Google plans ranking algorithm change to penalize doorway pages
Google today announced that it’s making a change in the future to how it ranks ‘doorway pages’ and is encouraging users to stop utilizing them ahead of the changes.
Doorway pages are used to help rank a website for a particular keyword or phrase that is not heavily mentioned on the site itself. These pages are specifically crafted for search results and are not usually linked to anywhere on the site itself.
It’s easy to confuse doorway pages with landing pages, but they’re not the same thing. A landing page provides useful information for the user who visited whereas a doorway page simply tricks the user into coming to the site by showing irrelevant information in search results.
Although the technique was already considered spammy by some search engines, Google said today that it plans to tweak the algorithm further to penalize those pages in results:
Over time, we’ve seen sites try to maximize their “search footprint” without adding clear, unique value. These doorway campaigns manifest themselves as pages on a site, as a number of domains, or a combination thereof. To improve the quality of search results for our users, we’ll soon launch a ranking adjustment to better address these types of pages. Sites with large and well-established doorway campaigns might see a broad impact from this change.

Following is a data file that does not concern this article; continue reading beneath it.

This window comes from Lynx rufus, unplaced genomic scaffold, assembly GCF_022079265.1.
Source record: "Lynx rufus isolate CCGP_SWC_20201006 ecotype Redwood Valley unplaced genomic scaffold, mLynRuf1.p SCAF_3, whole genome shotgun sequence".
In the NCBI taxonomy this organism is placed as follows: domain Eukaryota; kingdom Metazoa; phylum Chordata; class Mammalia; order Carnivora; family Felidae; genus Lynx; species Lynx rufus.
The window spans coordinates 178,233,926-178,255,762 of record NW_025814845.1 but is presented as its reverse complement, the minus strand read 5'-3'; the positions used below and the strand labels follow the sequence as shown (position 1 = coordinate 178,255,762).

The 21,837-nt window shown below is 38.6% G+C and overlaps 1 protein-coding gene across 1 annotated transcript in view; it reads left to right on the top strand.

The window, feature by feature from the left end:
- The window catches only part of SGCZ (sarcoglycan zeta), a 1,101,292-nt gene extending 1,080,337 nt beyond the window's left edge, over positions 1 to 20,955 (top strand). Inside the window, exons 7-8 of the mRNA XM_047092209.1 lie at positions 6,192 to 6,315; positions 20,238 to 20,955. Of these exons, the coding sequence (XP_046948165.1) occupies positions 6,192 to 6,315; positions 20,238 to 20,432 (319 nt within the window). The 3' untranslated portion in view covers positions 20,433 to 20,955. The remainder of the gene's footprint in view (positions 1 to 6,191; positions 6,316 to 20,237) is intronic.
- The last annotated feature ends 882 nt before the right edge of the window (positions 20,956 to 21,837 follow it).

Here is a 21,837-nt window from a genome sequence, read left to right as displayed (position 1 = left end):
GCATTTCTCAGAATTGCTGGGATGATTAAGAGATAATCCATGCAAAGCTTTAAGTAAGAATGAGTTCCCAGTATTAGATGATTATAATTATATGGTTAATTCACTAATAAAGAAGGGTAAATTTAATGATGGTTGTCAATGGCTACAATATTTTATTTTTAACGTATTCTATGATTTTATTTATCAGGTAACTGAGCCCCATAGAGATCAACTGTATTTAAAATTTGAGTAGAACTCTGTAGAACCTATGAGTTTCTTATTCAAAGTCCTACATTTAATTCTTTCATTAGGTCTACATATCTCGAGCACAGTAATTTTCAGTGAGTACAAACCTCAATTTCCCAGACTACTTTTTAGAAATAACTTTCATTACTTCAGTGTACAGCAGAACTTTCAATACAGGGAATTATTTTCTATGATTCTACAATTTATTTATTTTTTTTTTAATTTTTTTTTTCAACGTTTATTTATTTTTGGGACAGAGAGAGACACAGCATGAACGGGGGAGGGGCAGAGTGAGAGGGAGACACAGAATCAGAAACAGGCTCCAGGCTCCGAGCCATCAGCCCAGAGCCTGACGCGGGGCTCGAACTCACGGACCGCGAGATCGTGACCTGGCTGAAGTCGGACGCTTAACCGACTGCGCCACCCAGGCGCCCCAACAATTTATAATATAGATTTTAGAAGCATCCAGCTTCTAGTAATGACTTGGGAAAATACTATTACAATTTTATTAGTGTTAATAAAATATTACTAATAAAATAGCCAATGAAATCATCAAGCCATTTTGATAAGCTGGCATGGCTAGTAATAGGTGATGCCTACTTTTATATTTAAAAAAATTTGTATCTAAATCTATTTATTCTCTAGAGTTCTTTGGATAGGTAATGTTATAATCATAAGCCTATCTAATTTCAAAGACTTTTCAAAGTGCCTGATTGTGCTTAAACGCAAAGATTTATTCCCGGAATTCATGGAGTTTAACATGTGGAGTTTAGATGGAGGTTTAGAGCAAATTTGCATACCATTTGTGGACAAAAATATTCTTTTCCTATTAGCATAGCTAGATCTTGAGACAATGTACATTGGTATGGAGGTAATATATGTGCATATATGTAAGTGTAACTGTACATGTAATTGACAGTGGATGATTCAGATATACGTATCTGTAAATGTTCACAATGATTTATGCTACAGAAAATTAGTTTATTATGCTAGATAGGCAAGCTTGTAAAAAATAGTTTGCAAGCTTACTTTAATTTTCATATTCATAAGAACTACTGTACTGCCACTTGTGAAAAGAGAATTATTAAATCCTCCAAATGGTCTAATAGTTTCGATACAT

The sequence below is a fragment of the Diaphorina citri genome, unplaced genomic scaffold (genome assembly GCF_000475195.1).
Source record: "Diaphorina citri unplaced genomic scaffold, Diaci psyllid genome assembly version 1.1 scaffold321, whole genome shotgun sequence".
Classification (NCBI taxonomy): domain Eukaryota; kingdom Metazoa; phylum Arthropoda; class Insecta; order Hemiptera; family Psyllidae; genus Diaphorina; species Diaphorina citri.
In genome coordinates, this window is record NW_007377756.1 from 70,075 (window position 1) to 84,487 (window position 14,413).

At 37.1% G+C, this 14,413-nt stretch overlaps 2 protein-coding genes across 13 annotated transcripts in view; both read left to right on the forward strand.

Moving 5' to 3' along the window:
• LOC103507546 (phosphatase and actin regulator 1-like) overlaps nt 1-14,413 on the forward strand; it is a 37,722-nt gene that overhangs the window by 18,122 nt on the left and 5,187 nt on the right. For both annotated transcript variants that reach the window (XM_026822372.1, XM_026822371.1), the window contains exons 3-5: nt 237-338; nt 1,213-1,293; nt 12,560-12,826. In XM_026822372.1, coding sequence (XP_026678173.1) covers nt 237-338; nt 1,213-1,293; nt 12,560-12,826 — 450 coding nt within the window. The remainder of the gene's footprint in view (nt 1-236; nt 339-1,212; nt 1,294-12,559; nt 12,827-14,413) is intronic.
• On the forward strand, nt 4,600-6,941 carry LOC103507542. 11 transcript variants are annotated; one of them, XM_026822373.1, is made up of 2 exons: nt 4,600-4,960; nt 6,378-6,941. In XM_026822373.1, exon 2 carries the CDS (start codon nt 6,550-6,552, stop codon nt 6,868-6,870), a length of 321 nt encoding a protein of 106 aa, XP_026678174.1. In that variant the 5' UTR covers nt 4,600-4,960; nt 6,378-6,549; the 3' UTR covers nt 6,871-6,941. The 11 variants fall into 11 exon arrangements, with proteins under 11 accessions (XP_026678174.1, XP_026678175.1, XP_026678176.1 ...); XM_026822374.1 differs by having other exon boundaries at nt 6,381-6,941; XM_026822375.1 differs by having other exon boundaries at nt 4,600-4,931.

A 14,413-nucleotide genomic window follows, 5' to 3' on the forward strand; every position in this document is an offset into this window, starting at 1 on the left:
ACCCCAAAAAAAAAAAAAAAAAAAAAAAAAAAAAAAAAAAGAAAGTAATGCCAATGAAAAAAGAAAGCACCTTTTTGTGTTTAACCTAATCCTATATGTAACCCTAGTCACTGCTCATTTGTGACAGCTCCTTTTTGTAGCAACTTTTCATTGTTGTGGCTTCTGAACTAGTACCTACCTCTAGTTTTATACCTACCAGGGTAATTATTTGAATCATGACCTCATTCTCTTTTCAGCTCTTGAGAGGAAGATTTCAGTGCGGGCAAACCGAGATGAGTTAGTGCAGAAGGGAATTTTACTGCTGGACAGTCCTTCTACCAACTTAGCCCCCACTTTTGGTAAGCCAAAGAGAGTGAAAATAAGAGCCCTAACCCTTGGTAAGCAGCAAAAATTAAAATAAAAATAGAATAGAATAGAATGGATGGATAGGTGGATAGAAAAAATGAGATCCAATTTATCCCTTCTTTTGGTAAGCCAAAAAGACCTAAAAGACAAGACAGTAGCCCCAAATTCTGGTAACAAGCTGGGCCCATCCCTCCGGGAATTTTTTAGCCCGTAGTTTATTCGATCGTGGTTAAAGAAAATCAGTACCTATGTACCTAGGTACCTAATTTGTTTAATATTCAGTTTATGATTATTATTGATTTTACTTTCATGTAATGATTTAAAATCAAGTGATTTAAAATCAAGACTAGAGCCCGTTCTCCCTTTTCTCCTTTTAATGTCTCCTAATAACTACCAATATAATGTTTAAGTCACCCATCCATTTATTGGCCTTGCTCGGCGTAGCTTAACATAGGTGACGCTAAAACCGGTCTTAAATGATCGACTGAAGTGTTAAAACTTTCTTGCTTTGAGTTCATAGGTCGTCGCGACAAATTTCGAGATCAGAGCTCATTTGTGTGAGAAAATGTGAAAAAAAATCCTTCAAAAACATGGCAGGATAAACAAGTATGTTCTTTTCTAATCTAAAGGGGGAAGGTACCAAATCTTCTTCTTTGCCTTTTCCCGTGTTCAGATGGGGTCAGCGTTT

Google has also clarified its definition of a doorway page along with adding questions to help you understand if what you’re using is a categorized as one.
Doorways are sites or pages created to rank highly for specific search queries. They are bad for users because they can lead to multiple similar pages in user search results, where each result ends up taking the user to essentially the same destination. They can also lead users to intermediate pages that are not as useful as the final destination.
Here are some examples of doorways:
Having multiple domain names or pages targeted at specific regions or cities that funnel users to one page
Pages generated to funnel visitors into the actual usable or relevant portion of your site(s)
Substantially similar pages that are closer to search results than a clearly defined, browseable hierarchy